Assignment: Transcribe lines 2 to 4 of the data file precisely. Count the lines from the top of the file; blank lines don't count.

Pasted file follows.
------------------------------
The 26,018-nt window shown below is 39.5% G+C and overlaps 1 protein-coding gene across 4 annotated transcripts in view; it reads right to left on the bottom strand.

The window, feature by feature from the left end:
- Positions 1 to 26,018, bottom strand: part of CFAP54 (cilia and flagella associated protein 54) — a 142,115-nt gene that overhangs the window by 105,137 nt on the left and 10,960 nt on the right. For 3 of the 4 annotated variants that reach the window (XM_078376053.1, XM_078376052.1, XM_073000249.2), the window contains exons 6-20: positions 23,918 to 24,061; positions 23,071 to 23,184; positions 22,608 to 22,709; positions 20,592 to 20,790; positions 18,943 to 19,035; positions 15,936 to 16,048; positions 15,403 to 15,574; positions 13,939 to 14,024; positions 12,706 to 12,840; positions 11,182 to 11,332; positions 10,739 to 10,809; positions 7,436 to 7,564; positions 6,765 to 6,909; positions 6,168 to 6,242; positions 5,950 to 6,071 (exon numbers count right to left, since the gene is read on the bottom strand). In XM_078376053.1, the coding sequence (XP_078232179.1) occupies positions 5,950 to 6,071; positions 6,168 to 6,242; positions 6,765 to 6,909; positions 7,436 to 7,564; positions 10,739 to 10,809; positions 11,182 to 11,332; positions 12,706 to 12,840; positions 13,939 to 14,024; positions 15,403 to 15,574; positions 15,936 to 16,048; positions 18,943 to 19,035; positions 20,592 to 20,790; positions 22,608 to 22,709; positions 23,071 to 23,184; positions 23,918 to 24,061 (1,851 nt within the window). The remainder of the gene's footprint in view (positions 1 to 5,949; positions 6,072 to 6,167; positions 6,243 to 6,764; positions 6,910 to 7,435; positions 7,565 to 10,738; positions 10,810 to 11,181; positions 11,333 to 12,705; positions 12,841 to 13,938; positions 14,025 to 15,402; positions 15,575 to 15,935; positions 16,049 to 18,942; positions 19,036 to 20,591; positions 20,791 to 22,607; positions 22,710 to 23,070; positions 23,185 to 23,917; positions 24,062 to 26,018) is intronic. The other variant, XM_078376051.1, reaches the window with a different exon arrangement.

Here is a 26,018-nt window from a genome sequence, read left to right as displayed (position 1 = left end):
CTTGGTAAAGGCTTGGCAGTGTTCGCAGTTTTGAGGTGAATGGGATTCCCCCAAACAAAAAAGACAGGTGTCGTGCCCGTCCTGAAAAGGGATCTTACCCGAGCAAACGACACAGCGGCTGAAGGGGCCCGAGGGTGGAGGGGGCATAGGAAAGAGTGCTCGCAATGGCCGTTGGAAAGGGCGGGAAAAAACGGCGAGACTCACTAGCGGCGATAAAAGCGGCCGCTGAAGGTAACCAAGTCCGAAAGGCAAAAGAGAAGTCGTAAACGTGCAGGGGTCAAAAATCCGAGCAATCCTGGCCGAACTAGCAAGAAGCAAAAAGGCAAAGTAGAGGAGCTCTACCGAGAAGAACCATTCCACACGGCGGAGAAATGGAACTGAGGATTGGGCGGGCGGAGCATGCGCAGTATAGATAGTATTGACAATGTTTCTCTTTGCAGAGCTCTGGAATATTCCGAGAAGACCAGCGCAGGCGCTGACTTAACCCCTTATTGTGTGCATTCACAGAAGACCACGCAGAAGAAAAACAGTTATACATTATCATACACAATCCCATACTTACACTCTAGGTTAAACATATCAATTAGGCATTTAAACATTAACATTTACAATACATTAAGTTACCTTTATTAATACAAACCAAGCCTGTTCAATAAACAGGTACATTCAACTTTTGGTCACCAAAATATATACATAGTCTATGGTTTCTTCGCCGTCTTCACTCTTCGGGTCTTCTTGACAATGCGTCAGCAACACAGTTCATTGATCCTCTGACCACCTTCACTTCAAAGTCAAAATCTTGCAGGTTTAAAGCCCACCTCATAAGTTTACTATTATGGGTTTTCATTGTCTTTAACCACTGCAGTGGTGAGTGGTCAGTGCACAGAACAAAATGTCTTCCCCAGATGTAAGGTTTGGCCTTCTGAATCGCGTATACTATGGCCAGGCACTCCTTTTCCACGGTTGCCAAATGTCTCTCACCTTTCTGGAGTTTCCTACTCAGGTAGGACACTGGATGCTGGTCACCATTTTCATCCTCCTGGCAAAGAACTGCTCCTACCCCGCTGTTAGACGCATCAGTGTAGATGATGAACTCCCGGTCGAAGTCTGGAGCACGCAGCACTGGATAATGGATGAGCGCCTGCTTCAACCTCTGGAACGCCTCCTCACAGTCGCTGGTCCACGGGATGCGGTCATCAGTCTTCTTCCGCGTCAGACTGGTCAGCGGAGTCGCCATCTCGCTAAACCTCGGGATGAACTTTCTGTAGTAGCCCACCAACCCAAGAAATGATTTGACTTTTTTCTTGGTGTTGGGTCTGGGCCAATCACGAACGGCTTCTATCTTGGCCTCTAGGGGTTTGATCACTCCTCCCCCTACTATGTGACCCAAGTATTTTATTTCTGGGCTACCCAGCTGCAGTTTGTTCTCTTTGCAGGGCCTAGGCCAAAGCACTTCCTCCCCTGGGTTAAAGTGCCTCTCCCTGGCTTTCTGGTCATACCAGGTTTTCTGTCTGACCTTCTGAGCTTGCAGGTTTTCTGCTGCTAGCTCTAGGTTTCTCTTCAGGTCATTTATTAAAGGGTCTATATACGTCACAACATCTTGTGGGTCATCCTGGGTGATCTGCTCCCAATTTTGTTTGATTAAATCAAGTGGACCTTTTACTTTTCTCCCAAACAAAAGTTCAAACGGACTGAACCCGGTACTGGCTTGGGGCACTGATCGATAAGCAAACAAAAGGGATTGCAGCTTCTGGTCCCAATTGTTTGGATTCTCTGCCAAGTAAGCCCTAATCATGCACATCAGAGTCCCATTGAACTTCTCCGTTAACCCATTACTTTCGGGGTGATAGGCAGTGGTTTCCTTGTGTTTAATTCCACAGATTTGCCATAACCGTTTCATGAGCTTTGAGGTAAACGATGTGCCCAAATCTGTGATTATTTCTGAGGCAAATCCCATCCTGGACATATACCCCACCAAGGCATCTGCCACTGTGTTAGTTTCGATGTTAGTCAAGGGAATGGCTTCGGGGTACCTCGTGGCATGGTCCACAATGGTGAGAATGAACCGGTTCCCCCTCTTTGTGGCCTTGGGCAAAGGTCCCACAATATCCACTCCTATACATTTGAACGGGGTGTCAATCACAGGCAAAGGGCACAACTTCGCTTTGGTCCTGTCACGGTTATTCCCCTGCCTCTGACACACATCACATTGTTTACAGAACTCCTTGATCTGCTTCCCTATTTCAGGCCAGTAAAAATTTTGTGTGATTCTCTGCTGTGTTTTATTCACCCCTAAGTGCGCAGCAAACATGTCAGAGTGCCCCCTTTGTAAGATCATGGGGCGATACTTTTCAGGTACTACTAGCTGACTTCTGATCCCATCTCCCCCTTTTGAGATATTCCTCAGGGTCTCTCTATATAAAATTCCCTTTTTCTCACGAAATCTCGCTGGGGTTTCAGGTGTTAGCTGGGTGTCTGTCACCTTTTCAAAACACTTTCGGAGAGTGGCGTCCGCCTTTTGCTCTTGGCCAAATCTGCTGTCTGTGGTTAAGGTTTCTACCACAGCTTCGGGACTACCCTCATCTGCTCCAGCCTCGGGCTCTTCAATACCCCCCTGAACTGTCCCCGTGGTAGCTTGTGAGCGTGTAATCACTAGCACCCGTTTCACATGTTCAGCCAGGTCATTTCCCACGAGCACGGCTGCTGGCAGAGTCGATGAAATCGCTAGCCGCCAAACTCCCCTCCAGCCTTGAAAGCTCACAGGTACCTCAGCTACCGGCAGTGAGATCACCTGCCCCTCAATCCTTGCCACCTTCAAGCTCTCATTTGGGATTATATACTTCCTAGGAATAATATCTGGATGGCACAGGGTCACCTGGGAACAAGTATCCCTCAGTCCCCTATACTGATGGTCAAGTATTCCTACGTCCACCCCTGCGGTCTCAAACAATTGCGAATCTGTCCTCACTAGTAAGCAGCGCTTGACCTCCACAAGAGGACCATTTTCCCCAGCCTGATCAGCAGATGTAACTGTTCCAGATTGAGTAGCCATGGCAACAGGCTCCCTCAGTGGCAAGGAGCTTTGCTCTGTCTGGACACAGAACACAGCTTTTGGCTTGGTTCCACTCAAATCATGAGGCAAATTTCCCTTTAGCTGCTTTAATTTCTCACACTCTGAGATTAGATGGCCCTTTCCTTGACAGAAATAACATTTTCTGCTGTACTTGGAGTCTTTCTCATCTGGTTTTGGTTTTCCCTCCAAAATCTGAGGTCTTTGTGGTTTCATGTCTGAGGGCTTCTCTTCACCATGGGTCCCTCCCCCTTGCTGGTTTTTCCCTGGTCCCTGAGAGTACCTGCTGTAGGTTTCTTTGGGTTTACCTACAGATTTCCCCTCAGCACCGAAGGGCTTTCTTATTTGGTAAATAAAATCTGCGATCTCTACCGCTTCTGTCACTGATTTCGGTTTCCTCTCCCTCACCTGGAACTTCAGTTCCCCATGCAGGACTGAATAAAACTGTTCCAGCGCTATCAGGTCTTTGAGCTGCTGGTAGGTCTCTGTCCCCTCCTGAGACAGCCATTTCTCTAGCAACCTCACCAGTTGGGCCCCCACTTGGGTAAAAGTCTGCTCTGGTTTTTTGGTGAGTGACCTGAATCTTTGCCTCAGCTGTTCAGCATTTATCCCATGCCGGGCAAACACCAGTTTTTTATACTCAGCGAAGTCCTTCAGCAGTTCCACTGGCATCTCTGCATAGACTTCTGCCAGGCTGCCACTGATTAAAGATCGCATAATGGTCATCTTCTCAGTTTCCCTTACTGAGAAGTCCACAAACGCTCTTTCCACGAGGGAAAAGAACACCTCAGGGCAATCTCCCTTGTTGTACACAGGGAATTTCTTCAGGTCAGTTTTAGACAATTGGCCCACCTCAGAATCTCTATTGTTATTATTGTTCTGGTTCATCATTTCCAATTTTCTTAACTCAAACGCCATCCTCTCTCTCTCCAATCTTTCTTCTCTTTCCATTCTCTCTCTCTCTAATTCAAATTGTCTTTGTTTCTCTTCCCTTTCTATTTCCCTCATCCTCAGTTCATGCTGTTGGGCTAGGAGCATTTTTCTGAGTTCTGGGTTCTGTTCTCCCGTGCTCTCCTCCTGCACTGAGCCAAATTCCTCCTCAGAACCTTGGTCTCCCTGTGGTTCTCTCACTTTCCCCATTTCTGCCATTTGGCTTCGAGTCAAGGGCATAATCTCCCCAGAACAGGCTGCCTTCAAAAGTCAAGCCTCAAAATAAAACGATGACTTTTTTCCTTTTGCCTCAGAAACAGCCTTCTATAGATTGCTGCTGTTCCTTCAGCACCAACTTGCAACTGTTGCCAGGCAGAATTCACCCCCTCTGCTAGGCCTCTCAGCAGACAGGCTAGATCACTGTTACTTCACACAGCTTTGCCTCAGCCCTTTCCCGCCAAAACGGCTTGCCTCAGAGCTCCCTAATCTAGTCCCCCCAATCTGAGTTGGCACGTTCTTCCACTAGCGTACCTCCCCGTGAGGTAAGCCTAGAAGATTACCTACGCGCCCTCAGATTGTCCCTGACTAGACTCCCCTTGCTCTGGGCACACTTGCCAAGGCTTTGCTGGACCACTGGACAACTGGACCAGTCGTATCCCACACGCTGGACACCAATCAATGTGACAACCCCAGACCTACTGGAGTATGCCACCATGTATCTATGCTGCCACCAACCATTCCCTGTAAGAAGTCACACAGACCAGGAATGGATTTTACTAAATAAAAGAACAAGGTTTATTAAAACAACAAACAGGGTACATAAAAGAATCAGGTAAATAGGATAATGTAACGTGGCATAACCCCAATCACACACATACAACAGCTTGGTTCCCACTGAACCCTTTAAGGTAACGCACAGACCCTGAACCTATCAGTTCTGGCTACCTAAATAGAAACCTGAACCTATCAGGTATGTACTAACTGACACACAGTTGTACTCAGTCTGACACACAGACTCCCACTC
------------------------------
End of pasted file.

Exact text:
The window, feature by feature from the left end:
- Positions 1 to 26,018, bottom strand: part of CFAP54 (cilia and flagella associated protein 54) — a 142,115-nt gene that overhangs the window by 105,137 nt on the left and 10,960 nt on the right. For 3 of the 4 annotated variants that reach the window (XM_078376053.1, XM_078376052.1, XM_073000249.2), the window contains exons 6-20: positions 23,918 to 24,061; positions 23,071 to 23,184; positions 22,608 to 22,709; positions 20,592 to 20,790; positions 18,943 to 19,035; positions 15,936 to 16,048; positions 15,403 to 15,574; positions 13,939 to 14,024; positions 12,706 to 12,840; positions 11,182 to 11,332; positions 10,739 to 10,809; positions 7,436 to 7,564; positions 6,765 to 6,909; positions 6,168 to 6,242; positions 5,950 to 6,071 (exon numbers count right to left, since the gene is read on the bottom strand). In XM_078376053.1, the coding sequence (XP_078232179.1) occupies positions 5,950 to 6,071; positions 6,168 to 6,242; positions 6,765 to 6,909; positions 7,436 to 7,564; positions 10,739 to 10,809; positions 11,182 to 11,332; positions 12,706 to 12,840; positions 13,939 to 14,024; positions 15,403 to 15,574; positions 15,936 to 16,048; positions 18,943 to 19,035; positions 20,592 to 20,790; positions 22,608 to 22,709; positions 23,071 to 23,184; positions 23,918 to 24,061 (1,851 nt within the window). The remainder of the gene's footprint in view (positions 1 to 5,949; positions 6,072 to 6,167; positions 6,243 to 6,764; positions 6,910 to 7,435; positions 7,565 to 10,738; positions 10,810 to 11,181; positions 11,333 to 12,705; positions 12,841 to 13,938; positions 14,025 to 15,402; positions 15,575 to 15,935; positions 16,049 to 18,942; positions 19,036 to 20,591; positions 20,791 to 22,607; positions 22,710 to 23,070; positions 23,185 to 23,917; positions 24,062 to 26,018) is intronic. The other variant, XM_078376051.1, reaches the window with a different exon arrangement.

Here is a 26,018-nt window from a genome sequence, read left to right as displayed (position 1 = left end):